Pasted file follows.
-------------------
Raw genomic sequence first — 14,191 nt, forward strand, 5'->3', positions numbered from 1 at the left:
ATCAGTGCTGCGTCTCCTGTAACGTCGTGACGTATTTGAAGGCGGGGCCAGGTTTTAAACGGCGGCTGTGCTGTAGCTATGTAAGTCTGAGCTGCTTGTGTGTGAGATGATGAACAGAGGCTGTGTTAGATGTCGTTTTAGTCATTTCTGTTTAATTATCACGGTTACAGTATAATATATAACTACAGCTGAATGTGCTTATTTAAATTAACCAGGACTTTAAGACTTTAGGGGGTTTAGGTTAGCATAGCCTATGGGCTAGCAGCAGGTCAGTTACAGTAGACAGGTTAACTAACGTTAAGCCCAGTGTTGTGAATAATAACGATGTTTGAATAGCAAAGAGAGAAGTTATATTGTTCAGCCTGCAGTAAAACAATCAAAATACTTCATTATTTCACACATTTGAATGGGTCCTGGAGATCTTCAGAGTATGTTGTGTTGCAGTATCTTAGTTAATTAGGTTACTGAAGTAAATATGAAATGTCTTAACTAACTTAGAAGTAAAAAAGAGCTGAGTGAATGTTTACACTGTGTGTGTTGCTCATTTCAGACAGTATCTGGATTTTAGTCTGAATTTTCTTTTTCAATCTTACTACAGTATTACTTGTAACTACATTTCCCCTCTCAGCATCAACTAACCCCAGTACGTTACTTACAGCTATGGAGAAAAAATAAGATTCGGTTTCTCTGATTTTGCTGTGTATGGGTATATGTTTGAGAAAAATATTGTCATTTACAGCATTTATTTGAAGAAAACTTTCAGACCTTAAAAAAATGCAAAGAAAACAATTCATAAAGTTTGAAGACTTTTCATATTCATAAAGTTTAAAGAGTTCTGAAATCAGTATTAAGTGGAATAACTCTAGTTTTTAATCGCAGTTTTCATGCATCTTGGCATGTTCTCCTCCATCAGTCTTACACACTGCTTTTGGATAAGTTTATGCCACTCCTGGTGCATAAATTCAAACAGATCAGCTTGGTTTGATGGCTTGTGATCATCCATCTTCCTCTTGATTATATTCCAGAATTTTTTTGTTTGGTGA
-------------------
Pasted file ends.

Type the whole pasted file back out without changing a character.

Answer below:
Raw genomic sequence first — 14,191 nt, forward strand, 5'->3', positions numbered from 1 at the left:
ATCAGTGCTGCGTCTCCTGTAACGTCGTGACGTATTTGAAGGCGGGGCCAGGTTTTAAACGGCGGCTGTGCTGTAGCTATGTAAGTCTGAGCTGCTTGTGTGTGAGATGATGAACAGAGGCTGTGTTAGATGTCGTTTTAGTCATTTCTGTTTAATTATCACGGTTACAGTATAATATATAACTACAGCTGAATGTGCTTATTTAAATTAACCAGGACTTTAAGACTTTAGGGGGTTTAGGTTAGCATAGCCTATGGGCTAGCAGCAGGTCAGTTACAGTAGACAGGTTAACTAACGTTAAGCCCAGTGTTGTGAATAATAACGATGTTTGAATAGCAAAGAGAGAAGTTATATTGTTCAGCCTGCAGTAAAACAATCAAAATACTTCATTATTTCACACATTTGAATGGGTCCTGGAGATCTTCAGAGTATGTTGTGTTGCAGTATCTTAGTTAATTAGGTTACTGAAGTAAATATGAAATGTCTTAACTAACTTAGAAGTAAAAAAGAGCTGAGTGAATGTTTACACTGTGTGTGTTGCTCATTTCAGACAGTATCTGGATTTTAGTCTGAATTTTCTTTTTCAATCTTACTACAGTATTACTTGTAACTACATTTCCCCTCTCAGCATCAACTAACCCCAGTACGTTACTTACAGCTATGGAGAAAAAATAAGATTCGGTTTCTCTGATTTTGCTGTGTATGGGTATATGTTTGAGAAAAATATTGTCATTTACAGCATTTATTTGAAGAAAACTTTCAGACCTTAAAAAAATGCAAAGAAAACAATTCATAAAGTTTGAAGACTTTTCATATTCATAAAGTTTAAAGAGTTCTGAAATCAGTATTAAGTGGAATAACTCTAGTTTTTAATCGCAGTTTTCATGCATCTTGGCATGTTCTCCTCCATCAGTCTTACACACTGCTTTTGGATAAGTTTATGCCACTCCTGGTGCATAAATTCAAACAGATCAGCTTGGTTTGATGGCTTGTGATCATCCATCTTCCTCTTGATTATATTCCAGAATTTTTTTGTTTGGTGA